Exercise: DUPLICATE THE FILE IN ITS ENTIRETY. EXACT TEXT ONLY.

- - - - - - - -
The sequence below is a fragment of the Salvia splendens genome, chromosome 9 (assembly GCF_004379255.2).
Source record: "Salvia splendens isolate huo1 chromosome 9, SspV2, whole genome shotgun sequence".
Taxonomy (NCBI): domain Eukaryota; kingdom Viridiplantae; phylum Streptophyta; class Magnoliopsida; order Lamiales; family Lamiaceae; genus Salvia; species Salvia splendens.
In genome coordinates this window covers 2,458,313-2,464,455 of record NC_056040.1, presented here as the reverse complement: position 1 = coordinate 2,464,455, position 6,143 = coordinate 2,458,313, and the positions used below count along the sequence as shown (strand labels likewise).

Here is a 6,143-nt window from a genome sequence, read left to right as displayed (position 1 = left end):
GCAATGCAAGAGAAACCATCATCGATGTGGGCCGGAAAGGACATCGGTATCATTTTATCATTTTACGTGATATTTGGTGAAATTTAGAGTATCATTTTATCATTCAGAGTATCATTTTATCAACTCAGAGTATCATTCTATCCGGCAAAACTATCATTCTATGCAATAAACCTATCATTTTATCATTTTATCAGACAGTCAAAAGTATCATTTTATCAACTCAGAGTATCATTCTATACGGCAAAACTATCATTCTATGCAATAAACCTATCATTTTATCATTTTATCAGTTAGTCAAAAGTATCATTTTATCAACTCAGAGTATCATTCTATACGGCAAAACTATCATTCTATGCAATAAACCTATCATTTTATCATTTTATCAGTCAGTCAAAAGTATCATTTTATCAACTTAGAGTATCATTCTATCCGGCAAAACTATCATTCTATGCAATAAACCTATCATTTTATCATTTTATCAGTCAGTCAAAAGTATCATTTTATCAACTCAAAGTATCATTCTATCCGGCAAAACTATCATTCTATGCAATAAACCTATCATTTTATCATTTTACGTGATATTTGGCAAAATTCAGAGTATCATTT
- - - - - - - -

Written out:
The sequence below is a fragment of the Salvia splendens genome, chromosome 9 (assembly GCF_004379255.2).
Source record: "Salvia splendens isolate huo1 chromosome 9, SspV2, whole genome shotgun sequence".
Taxonomy (NCBI): domain Eukaryota; kingdom Viridiplantae; phylum Streptophyta; class Magnoliopsida; order Lamiales; family Lamiaceae; genus Salvia; species Salvia splendens.
In genome coordinates this window covers 2,458,313-2,464,455 of record NC_056040.1, presented here as the reverse complement: position 1 = coordinate 2,464,455, position 6,143 = coordinate 2,458,313, and the positions used below count along the sequence as shown (strand labels likewise).

Here is a 6,143-nt window from a genome sequence, read left to right as displayed (position 1 = left end):
GCAATGCAAGAGAAACCATCATCGATGTGGGCCGGAAAGGACATCGGTATCATTTTATCATTTTACGTGATATTTGGTGAAATTTAGAGTATCATTTTATCATTCAGAGTATCATTTTATCAACTCAGAGTATCATTCTATCCGGCAAAACTATCATTCTATGCAATAAACCTATCATTTTATCATTTTATCAGACAGTCAAAAGTATCATTTTATCAACTCAGAGTATCATTCTATACGGCAAAACTATCATTCTATGCAATAAACCTATCATTTTATCATTTTATCAGTTAGTCAAAAGTATCATTTTATCAACTCAGAGTATCATTCTATACGGCAAAACTATCATTCTATGCAATAAACCTATCATTTTATCATTTTATCAGTCAGTCAAAAGTATCATTTTATCAACTTAGAGTATCATTCTATCCGGCAAAACTATCATTCTATGCAATAAACCTATCATTTTATCATTTTATCAGTCAGTCAAAAGTATCATTTTATCAACTCAAAGTATCATTCTATCCGGCAAAACTATCATTCTATGCAATAAACCTATCATTTTATCATTTTACGTGATATTTGGCAAAATTCAGAGTATCATTT